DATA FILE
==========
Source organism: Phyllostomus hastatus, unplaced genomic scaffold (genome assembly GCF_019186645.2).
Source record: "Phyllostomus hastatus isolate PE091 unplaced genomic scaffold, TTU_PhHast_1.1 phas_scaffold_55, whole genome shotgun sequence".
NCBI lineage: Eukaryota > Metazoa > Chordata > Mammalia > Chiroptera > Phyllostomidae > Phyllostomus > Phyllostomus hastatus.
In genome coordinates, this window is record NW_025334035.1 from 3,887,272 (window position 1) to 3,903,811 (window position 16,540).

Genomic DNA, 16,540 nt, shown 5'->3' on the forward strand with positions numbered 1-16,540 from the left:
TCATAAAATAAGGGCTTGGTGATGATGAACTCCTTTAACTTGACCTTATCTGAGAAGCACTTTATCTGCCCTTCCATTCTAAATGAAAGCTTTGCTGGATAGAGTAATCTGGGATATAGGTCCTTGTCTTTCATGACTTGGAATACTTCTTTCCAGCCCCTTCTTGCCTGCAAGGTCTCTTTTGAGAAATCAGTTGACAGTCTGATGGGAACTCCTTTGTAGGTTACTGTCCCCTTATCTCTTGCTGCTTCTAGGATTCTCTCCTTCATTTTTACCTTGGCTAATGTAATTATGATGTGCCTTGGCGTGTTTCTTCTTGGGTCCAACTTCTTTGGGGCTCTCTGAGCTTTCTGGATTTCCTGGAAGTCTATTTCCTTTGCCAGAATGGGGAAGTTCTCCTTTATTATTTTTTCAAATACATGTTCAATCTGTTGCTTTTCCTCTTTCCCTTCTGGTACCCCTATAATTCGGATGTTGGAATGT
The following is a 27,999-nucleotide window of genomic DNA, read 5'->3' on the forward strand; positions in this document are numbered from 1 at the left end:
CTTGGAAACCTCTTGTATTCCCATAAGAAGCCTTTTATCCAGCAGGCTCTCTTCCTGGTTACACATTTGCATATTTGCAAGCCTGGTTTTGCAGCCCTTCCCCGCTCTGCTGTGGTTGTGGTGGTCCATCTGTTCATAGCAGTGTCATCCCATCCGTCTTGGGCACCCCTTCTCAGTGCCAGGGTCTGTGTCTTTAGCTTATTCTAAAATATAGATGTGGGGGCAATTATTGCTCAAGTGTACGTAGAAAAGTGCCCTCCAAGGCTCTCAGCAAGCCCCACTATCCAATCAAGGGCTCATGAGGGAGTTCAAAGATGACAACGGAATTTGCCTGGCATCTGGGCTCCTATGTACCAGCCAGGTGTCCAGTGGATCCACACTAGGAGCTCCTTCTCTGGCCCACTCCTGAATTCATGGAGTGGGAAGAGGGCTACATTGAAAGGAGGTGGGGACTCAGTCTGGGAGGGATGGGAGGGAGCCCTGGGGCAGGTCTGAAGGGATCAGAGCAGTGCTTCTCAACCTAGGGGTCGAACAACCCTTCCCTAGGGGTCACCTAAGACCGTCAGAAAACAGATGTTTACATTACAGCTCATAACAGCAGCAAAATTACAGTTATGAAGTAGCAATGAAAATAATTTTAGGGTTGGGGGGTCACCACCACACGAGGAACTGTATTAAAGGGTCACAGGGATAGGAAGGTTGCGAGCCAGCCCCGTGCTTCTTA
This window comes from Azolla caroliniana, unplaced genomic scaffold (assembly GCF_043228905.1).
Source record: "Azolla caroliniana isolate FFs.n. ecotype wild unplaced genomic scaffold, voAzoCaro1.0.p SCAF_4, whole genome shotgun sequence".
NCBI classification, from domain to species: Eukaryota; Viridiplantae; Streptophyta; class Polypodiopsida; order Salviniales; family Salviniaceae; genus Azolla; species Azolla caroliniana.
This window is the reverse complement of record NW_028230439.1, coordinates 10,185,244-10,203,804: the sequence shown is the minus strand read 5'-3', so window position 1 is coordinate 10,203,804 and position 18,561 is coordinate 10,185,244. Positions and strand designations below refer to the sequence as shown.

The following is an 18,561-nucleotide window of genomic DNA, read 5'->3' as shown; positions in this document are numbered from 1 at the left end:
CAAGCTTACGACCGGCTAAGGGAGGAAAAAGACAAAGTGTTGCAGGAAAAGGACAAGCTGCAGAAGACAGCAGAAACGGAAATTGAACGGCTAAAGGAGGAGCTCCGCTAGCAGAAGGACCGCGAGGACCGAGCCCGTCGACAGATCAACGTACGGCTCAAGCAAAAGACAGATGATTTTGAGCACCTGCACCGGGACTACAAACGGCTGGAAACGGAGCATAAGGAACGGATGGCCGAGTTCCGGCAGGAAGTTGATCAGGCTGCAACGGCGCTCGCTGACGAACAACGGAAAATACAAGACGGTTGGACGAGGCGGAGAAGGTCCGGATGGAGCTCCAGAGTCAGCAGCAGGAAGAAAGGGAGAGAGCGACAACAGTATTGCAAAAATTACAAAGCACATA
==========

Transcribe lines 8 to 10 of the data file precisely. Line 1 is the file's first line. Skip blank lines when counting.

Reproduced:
CTTGGAAACCTCTTGTATTCCCATAAGAAGCCTTTTATCCAGCAGGCTCTCTTCCTGGTTACACATTTGCATATTTGCAAGCCTGGTTTTGCAGCCCTTCCCCGCTCTGCTGTGGTTGTGGTGGTCCATCTGTTCATAGCAGTGTCATCCCATCCGTCTTGGGCACCCCTTCTCAGTGCCAGGGTCTGTGTCTTTAGCTTATTCTAAAATATAGATGTGGGGGCAATTATTGCTCAAGTGTACGTAGAAAAGTGCCCTCCAAGGCTCTCAGCAAGCCCCACTATCCAATCAAGGGCTCATGAGGGAGTTCAAAGATGACAACGGAATTTGCCTGGCATCTGGGCTCCTATGTACCAGCCAGGTGTCCAGTGGATCCACACTAGGAGCTCCTTCTCTGGCCCACTCCTGAATTCATGGAGTGGGAAGAGGGCTACATTGAAAGGAGGTGGGGACTCAGTCTGGGAGGGATGGGAGGGAGCCCTGGGGCAGGTCTGAAGGGATCAGAGCAGTGCTTCTCAACCTAGGGGTCGAACAACCCTTCCCTAGGGGTCACCTAAGACCGTCAGAAAACAGATGTTTACATTACAGCTCATAACAGCAGCAAAATTACAGTTATGAAGTAGCAATGAAAATAATTTTAGGGTTGGGGGGTCACCACCACACGAGGAACTGTATTAAAGGGTCACAGGGATAGGAAGGTTGCGAGCCAGCCCCGTGCTTCTTA
This window comes from Azolla caroliniana, unplaced genomic scaffold (assembly GCF_043228905.1).
Source record: "Azolla caroliniana isolate FFs.n. ecotype wild unplaced genomic scaffold, voAzoCaro1.0.p SCAF_4, whole genome shotgun sequence".